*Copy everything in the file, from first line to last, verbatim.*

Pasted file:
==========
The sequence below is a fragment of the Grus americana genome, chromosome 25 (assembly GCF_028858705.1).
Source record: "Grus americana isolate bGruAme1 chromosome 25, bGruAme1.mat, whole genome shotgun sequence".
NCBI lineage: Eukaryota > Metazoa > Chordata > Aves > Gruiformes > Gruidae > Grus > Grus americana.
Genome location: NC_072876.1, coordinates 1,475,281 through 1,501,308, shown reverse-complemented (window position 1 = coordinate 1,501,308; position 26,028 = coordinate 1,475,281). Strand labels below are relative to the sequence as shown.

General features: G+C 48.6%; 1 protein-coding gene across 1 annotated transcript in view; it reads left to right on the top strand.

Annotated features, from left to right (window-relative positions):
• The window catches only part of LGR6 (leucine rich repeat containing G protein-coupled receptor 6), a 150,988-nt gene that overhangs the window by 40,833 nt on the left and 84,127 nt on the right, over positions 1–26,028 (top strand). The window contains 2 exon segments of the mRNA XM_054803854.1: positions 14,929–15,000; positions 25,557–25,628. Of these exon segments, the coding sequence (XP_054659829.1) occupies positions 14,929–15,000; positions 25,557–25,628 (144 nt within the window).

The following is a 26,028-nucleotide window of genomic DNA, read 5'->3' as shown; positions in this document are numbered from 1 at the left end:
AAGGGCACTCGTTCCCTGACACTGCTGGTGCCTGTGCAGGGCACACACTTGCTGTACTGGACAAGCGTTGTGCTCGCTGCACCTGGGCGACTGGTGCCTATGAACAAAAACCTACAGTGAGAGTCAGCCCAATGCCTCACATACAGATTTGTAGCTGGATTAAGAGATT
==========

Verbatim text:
The sequence below is a fragment of the Grus americana genome, chromosome 25 (assembly GCF_028858705.1).
Source record: "Grus americana isolate bGruAme1 chromosome 25, bGruAme1.mat, whole genome shotgun sequence".
NCBI lineage: Eukaryota > Metazoa > Chordata > Aves > Gruiformes > Gruidae > Grus > Grus americana.
Genome location: NC_072876.1, coordinates 1,475,281 through 1,501,308, shown reverse-complemented (window position 1 = coordinate 1,501,308; position 26,028 = coordinate 1,475,281). Strand labels below are relative to the sequence as shown.

General features: G+C 48.6%; 1 protein-coding gene across 1 annotated transcript in view; it reads left to right on the top strand.

Annotated features, from left to right (window-relative positions):
• The window catches only part of LGR6 (leucine rich repeat containing G protein-coupled receptor 6), a 150,988-nt gene that overhangs the window by 40,833 nt on the left and 84,127 nt on the right, over positions 1–26,028 (top strand). The window contains 2 exon segments of the mRNA XM_054803854.1: positions 14,929–15,000; positions 25,557–25,628. Of these exon segments, the coding sequence (XP_054659829.1) occupies positions 14,929–15,000; positions 25,557–25,628 (144 nt within the window).

The following is a 26,028-nucleotide window of genomic DNA, read 5'->3' as shown; positions in this document are numbered from 1 at the left end:
AAGGGCACTCGTTCCCTGACACTGCTGGTGCCTGTGCAGGGCACACACTTGCTGTACTGGACAAGCGTTGTGCTCGCTGCACCTGGGCGACTGGTGCCTATGAACAAAAACCTACAGTGAGAGTCAGCCCAATGCCTCACATACAGATTTGTAGCTGGATTAAGAGATT